As a child, he would apparently get up at five o'clock every day to master his many subjects and encounter the very best of thought and deed in every art form. His parents were friends with all the greatest German thinkers, and from the earliest age Mendelssohn would get informal tutoring from the greatest intellectuals in Germany - Goethe, Hegel, Humboldt, to make sure he understood the developments in all their fields. Most crucially, his music teacher introduced him to Bach at a time when hardly anybody played Bach's music.

When Mendelssohn (like his older sister) showed early signs that he was a musical genius, Abraham Mendelssohn would do nothing so exploitative or vulgar as have his son play in public. Instead, he hired musicians to be Felix's personal string orchestra for which he would write twelve string symphonies.

Rather than play music according to whatever the fashions of public taste were that year, Mendelssohn's goal was to expose music lovers to the best music of every and all eras. When he was twenty, he gave his first public concert, and it was Bach's St. Matthew Passion. People were said to have wept, and Mendelssohn was careful to have admitted that it took a Jew's son to discover the greatest Christian music ever conceived.

The entire concept of classical music, concerts that honor the greatest music of the past, begins with Felix Mendelssohn, and in many ways he is more important as a conductor than a composer. When Liszt or Paganini gave concerts, it was like a sporting event. When Mendelssohn gave concerts, it was like going to church.

But compared to all the music Mendelssohn championed, Mendelssohn's own music was a little lightweight. And I don't think it's because he didn't have angst in his soul. Let's listen to a minute of Elijah, from the last years of his life, almost certainly Mendelssohn's masterpiece, and a piece of a completely different character than the kind of 19th century Mozartean music Mendelssohn was generally known for (McCreesh/Gabrieli Consort - play the whole clip).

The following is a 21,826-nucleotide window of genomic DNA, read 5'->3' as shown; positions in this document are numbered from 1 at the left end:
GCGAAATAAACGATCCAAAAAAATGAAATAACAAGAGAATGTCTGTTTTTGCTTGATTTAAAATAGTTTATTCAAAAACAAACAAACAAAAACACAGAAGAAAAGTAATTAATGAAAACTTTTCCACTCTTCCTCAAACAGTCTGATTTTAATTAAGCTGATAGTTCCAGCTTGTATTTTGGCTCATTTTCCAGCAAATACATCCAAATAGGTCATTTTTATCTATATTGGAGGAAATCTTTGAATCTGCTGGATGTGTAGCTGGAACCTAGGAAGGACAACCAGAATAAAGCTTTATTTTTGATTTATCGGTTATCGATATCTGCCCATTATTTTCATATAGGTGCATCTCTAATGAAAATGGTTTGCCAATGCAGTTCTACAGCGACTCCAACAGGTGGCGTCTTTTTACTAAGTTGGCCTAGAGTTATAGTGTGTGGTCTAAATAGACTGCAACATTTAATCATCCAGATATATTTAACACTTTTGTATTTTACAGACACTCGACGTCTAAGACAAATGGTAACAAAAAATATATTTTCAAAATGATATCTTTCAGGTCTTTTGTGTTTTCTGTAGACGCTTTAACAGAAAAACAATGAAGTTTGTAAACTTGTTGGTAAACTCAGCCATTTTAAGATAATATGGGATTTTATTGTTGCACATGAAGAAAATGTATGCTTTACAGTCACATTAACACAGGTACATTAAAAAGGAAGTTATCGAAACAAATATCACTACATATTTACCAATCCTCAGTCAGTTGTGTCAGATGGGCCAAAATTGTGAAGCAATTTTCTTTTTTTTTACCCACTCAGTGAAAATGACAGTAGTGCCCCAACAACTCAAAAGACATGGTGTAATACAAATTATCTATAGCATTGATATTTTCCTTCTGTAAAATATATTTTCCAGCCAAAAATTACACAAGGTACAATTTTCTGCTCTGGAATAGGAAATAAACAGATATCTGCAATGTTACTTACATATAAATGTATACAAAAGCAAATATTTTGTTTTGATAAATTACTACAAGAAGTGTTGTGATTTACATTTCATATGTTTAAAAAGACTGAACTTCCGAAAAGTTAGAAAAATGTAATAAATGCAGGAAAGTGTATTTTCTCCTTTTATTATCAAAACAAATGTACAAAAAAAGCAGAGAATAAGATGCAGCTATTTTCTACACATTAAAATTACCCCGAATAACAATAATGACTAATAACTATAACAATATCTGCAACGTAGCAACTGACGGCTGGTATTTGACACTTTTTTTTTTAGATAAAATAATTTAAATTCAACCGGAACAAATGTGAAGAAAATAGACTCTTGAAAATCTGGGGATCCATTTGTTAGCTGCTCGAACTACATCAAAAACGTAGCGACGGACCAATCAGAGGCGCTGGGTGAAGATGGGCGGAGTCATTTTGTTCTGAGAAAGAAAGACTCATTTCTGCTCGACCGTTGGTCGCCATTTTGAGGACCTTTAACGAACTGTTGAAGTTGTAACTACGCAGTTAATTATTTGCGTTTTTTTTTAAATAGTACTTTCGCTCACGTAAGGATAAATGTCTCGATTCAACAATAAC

It almost sounds like it could be written by Wagner. I tend to think of Elijah as Mendelssohn's answer to Beethoven. Both Beethoven and Mendelssohn clearly loved humanity. But Beethoven was clearly a progressive, and the Ninth Symphony is a call to humanity to embrace each other. Elijah - and notice that Mendelssohn has returned not just to the Old Testament but one of the Old Testament's bloodiest prophets - is a call to to humanity to return to God. Mendelssohn clearly had rage in his soul, he worked and slaved for what he thought to be virtue, but everybody was following the vulgarities of his day - Liszt at the piano, Paganini at the violin, Meyerbeer and Donizetti in the opera house, revolutionaries like Bakunin in the streets, and antisemites like Voltaire in the drawing rooms.